Strictly for the freshmen
A couple weeks ago I helped my little sister move into college. Needless to say, I got all weepy and introspective during and after the move.
Memories of my early college experience saturated my mind, and I realized that I had so much to tell her that I would never be able to articulate.
So I just mumbled something big-brotherly, hugged her and drove off in the car with my parents.
I am a senior. Just writing it sends flutters to my stomach and contorts my face into a twisted anxious grimace. I am older than I was when a freshman. One would think that I had learned something through my experiences in college; that I could look back from the mountaintop across a valley of conquered obstacles and beam with satisfaction.
The one thing I have certainly learned as I've grown older is that there is no mountaintop and that obstacles just keep springing up, but you have to smile regardless.
I couldn't force myself to tell my sister about this little known (yeah,right) secret. Better she finds out on her own. Nonetheless, I wanted to do something for her, to throw out a tiny acorn from the store of knowledge I have hoarded like a blind squirrel the past few years. So I wrote a tiny advisory pamphlet for her and thus proved myself a total dork.
But then I realized that I could help first year students everywhere with timely advice. Alright, instead of timely advice I can only offer meaningless and rambling advice, not unlike the advice your parents have offered up all summer.
Don't take this advice too seriously right now. Rather, return to it several times over the next few years, mull over it and gradually come to realize that I am indeed the smartest man alive.
I have divided your college experience into headings for easy reference.
Food: Someone said you are what you eat. This statement is complete gibberish, and to make matters worse it spawned millions of bad elementary school jokes like "Susie eats elephants." But food is generally needed at least once every seven days.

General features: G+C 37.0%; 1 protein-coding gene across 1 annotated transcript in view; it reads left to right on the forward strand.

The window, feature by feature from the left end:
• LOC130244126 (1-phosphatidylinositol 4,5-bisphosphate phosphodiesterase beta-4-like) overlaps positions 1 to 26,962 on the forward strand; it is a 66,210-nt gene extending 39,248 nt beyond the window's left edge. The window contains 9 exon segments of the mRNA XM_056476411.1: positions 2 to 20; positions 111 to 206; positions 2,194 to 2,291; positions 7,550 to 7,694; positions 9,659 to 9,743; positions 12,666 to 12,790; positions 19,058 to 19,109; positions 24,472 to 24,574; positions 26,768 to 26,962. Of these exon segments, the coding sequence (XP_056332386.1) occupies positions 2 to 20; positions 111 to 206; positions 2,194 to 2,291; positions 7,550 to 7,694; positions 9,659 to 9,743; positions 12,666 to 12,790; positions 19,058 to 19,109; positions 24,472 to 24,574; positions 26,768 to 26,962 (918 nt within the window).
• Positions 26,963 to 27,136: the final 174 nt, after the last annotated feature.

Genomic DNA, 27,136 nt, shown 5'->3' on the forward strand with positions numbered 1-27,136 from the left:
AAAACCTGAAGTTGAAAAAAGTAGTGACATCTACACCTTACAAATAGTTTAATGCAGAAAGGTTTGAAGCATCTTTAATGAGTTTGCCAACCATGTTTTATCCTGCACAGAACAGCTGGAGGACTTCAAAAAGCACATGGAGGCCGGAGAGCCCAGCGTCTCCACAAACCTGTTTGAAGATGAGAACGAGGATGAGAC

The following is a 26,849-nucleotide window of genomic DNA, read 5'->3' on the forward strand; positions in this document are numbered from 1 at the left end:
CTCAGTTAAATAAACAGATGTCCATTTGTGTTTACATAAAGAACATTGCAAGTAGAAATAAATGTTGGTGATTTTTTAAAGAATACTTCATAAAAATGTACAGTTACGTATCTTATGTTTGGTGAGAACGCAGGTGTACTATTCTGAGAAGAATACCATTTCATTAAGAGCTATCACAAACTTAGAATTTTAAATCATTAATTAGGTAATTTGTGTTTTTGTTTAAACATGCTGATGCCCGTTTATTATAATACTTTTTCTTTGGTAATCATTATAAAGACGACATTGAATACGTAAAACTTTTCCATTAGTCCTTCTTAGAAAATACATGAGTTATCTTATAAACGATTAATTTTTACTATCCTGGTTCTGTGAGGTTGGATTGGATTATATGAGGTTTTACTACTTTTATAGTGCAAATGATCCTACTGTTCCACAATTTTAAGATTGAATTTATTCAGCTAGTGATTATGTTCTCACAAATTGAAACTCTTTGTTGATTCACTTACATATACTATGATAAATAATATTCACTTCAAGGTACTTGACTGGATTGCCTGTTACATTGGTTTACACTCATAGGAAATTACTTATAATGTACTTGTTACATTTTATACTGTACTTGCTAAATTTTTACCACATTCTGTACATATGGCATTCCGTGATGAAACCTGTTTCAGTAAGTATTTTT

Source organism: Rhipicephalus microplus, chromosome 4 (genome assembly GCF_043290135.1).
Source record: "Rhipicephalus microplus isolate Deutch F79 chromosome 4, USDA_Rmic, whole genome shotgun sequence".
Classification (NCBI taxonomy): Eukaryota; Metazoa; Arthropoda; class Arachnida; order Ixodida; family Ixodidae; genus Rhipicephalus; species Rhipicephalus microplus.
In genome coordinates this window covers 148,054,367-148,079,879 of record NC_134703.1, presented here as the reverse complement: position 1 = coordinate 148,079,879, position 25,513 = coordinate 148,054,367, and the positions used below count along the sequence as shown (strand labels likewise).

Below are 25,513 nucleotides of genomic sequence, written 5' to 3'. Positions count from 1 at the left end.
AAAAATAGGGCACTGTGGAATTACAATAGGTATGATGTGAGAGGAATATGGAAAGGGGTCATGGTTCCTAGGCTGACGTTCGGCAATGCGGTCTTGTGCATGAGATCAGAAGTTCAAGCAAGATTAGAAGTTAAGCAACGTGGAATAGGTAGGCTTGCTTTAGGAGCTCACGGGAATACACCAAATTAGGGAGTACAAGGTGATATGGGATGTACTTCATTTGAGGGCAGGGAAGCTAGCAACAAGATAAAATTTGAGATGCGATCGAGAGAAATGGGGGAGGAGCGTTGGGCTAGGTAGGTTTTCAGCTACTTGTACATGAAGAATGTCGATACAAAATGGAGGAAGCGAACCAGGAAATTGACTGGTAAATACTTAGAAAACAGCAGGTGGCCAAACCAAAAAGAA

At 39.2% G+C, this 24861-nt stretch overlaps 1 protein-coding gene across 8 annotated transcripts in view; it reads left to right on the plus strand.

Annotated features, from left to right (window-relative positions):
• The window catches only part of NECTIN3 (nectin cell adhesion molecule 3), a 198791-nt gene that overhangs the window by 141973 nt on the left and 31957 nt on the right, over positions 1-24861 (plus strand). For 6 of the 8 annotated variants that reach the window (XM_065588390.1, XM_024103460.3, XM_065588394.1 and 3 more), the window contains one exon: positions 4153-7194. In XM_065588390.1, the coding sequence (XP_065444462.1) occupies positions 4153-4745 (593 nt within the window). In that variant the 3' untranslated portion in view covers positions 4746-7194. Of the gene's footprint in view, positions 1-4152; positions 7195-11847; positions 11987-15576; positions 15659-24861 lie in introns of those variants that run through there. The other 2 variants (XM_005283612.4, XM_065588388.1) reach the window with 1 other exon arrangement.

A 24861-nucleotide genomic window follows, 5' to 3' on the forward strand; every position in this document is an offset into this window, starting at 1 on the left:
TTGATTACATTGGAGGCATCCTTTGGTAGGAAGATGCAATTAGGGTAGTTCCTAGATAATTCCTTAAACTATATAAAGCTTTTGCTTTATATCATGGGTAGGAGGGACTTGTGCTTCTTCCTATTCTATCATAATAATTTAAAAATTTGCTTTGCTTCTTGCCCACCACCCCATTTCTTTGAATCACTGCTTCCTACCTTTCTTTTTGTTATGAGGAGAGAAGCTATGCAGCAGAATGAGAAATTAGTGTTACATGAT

The dining halls aren't home cooking, unless home is a ramshackle logging outfit in the Pacific Northwest. Sure, it seems OK at first. However, after a few weeks the shine rubs off. What to do? Find a few items that absolutely cannot be tainted by the dining hall's overarching pestilent reach, such as cold cereal, salad bar items (not always) or french fries.
Never eat the things that look or sounds good. That seared Cajun pollacki is only going to taste like your shoe. Don't eat alone too often, as good table conversation lightens the Dickensian orphanage mood brought about by the poison gruel you will be eating.
Love: I don't know anything about love. All I know is I, like many of you, came to school with a significant other from back home. We decided to try to stay together, vowing to end it as soon as our hearts were no longer completely dedicated to each other.
Two-and-a-half years later, we somewhat unceremoniously broke it off after lots of fighting and the gross national product of Qatar spent in phone bills. Even though I don't regret a minute of it, I don't know if I would recommend the same path.
If you have a relationship with a high school sweetie, just keep an open mind and don't be afraid to make mistakes. If you're single, commence having fun, because (I'm told) that's what single people do their first couple years of college.
Roommate: The hardest task performed in life is to live with someone. That said, having a roommate is kind of fun. But like the ying and yang, there is light and dark commingled in the roommate relationship. The benefits include having a comrade, someone to hike with to the bookstore, a dining companion and an open ear.
There are drawbacks: lack of personal privacy and/or space, sharing (which is an important skill that's hard to remember) or the whipped roommate always talking to his hometown girlfriend on the phone (wait, that was me).
You'll have different sleeping habits, personal hygiene traits, tastes in music (the list could go on), but you might end up best friends.
Class: Oh yeah, I forgot about academics. As I learned from that cool commercial with the rapping penguins, if you want to be cool you gotta stay in school. The surest path to higher grades is regular class attendance. You'll find that getting out of bed is difficult, but try to miss class only when you're sure that it won't come back to bite you. Also, don't dedicate too much time to your studies.
Well, I'm pretty tapped out now. Deal with college day by day, remember to live — which means accepting the good and the bad. Sometimes you will feel more alive than ever, sometimes you will be crushed and depressed. It's all in life, and it's much better than the alternative.
Eric is a senior majoring in the Program of Liberal Studies. His column runs every other Wednesday. He can be reached at email@example.com.
The views expressed in this column are those of the author and not necessarily those of The Observer.
All Viewpoint Stories for Wednesday, August 29, 2001